Summer is the best time of year-barbeques with friends, time at the beach and pool, wearing flip-flops, growing flowers, and the abundant sunshine! While we all crave sun, the harmful rays can do lasting skin damage and are proven to cause skin cancer. Skin cancer is the #1 cancer in the US. According to the Skin Cancer Foundation. One in five Americans will develop skin cancer by age 70. Since the 1970’s, malignant melanomas (the most dangerous type of skin cancer) have increased 4% every year. Approximately 9,500 people are diagnosed with skin cancer every day and two people die every hour from the disease. As few as 5 sunburns in your life doubles your risk for melanoma. It is important to understand the damage the sun causes, your risk factors, how you can protect yourself, and the importance of early cancer detection.
There is no such thing as a healthy tan. A tan is a sign of skin damage, as is sunburn. Sun damage and exposure is cumulative, so the more sun, over your lifetime, the greater your risk. Tanning beds also contribute to skin cancer. Acute and long-term effects of a tan and sunburn:
- Degenerative changes in the skin like freckles and pigmented areas
- Accelerated aging of the skin like wrinkles and loss of elasticity
- Excessive dry skin
- Increased risk for skin cancer included basal, squamous and melanoma
Types of Rays
There are two types of rays emitted from the sun-UVA and UVB. UVA rays are long wave and can reach the middle layer of your skin. UVA are also emitted from tanning beds. UVB rays are short wave and associated with aging and burning on the outermost layer of skin. Both types of rays do damage to the DNA in skin cells causing defects or mutations that can lead to skin cancer and premature aging. UV rays continue to cause damage on cloudy days (80% of the damaging rays still come through) and can penetrate glass. Drivers should take precautions from these damaging rays everyday.
Those with fair skin are more at risk, but darker skinned individuals can still suffer from skin damage and skin cancer with overexposure. Your risk is higher if you:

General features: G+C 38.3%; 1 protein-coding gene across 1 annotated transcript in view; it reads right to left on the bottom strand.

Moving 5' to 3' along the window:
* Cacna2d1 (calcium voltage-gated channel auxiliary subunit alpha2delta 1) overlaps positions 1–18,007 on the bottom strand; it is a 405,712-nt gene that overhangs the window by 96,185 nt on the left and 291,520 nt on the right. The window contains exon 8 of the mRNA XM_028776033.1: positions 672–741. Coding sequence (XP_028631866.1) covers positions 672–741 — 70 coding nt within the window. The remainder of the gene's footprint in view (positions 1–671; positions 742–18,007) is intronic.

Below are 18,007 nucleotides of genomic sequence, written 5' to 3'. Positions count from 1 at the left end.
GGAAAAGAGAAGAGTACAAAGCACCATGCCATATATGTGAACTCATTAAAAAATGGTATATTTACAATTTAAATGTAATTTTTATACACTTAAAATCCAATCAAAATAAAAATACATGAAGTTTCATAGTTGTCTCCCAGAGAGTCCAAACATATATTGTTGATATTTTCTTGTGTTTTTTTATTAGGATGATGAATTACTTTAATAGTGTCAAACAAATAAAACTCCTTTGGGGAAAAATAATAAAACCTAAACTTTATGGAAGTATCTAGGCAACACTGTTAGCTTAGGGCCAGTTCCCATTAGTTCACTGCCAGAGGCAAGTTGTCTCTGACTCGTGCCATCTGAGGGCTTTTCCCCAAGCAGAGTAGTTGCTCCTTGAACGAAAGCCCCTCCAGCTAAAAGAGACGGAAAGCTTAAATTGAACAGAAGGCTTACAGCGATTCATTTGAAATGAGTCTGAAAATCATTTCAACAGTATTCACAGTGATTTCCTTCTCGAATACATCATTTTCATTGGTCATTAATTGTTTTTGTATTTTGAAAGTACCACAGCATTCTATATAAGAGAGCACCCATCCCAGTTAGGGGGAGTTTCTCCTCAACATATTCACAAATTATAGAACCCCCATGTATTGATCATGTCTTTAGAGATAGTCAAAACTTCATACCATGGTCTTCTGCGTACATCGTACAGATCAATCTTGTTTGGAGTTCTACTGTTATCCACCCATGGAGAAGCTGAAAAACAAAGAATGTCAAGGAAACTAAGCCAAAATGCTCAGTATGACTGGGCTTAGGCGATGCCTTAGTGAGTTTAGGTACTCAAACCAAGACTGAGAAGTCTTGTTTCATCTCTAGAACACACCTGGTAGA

- Have fair skin, blue eyes, red or fair hair
- Live in a southern climate
- Suffered sunburns as a child
- Have a large number of moles
- Have a history of benign skin cancers
- Take a medication that increases sensitivity to the sun
Types of Cancer
Basal cell carcinomas (BCC) and Squamous cell carcinomas (SCC) are abnormal, uncontrolled growths that arise on the outermost layer of skin. BCC is the most common form of skin cancer. These benign forms of cancer can metastasize if not detected and treated early. They appear mostly on the face, neck, hands, scalp and ear-places regularly exposed to the sun. They are almost always curable when discovered early. Self-checks and regular physician checks are important for early detection and treatment. Melanoma is the malignant form of skin cancer. It develops in the cells that give the skin color or melanin. Melanoma may appear as moles and can be found all over the body-even in places not exposed to the sun. Melanoma can be treated, if detected early, but its ability to spread quickly can make it very dangerous.
Early detection has demonstrated that 99% of skin cancers are curable. The key is monthly skin checks on your own and at least a once yearly physician skin check. Check out How to Perform a Skin Self-Exam from the American Academy of Dermatology Association.
Take the time, each day, to protect yourself from the damaging rays of the sun, even on days you plan to remain mostly indoors or driving.
- Apply a broad-spectrum sunscreen (protects from both UVA and UVB rays) everyday
- Use SPF 15 or higher and apply 30 minutes prior to going outside
- Use SPF 30 or higher for longer outdoor exposures
- Apply a shot glass (2 tablespoons) amount of sunscreen to your body
- Reapply every two hours or after swimming or sweating
- Pay attention to ears, neck, hands, feet, lips and head when applying sunscreen
- Limit your time in the sun especially during prime sun time-10:00 to 4:00
- Utilize an umbrella with SPF when at the beach or park
- Wear protective clothing including long sleeves, a wide-brimmed hat and sunglasses
- Use caution around snow, sand, and water that reflect the damaging rays
- Keep babies under the age of 6 months out of the sun and protect your kids from the damaging rays of the sun
Stay safe in the sun by applying your favorite sunscreen liberally and often! Enjoy summer.
by Christy Coughlin, Wellness Coach
Read our article on how to balance Exercise and Summer Heat.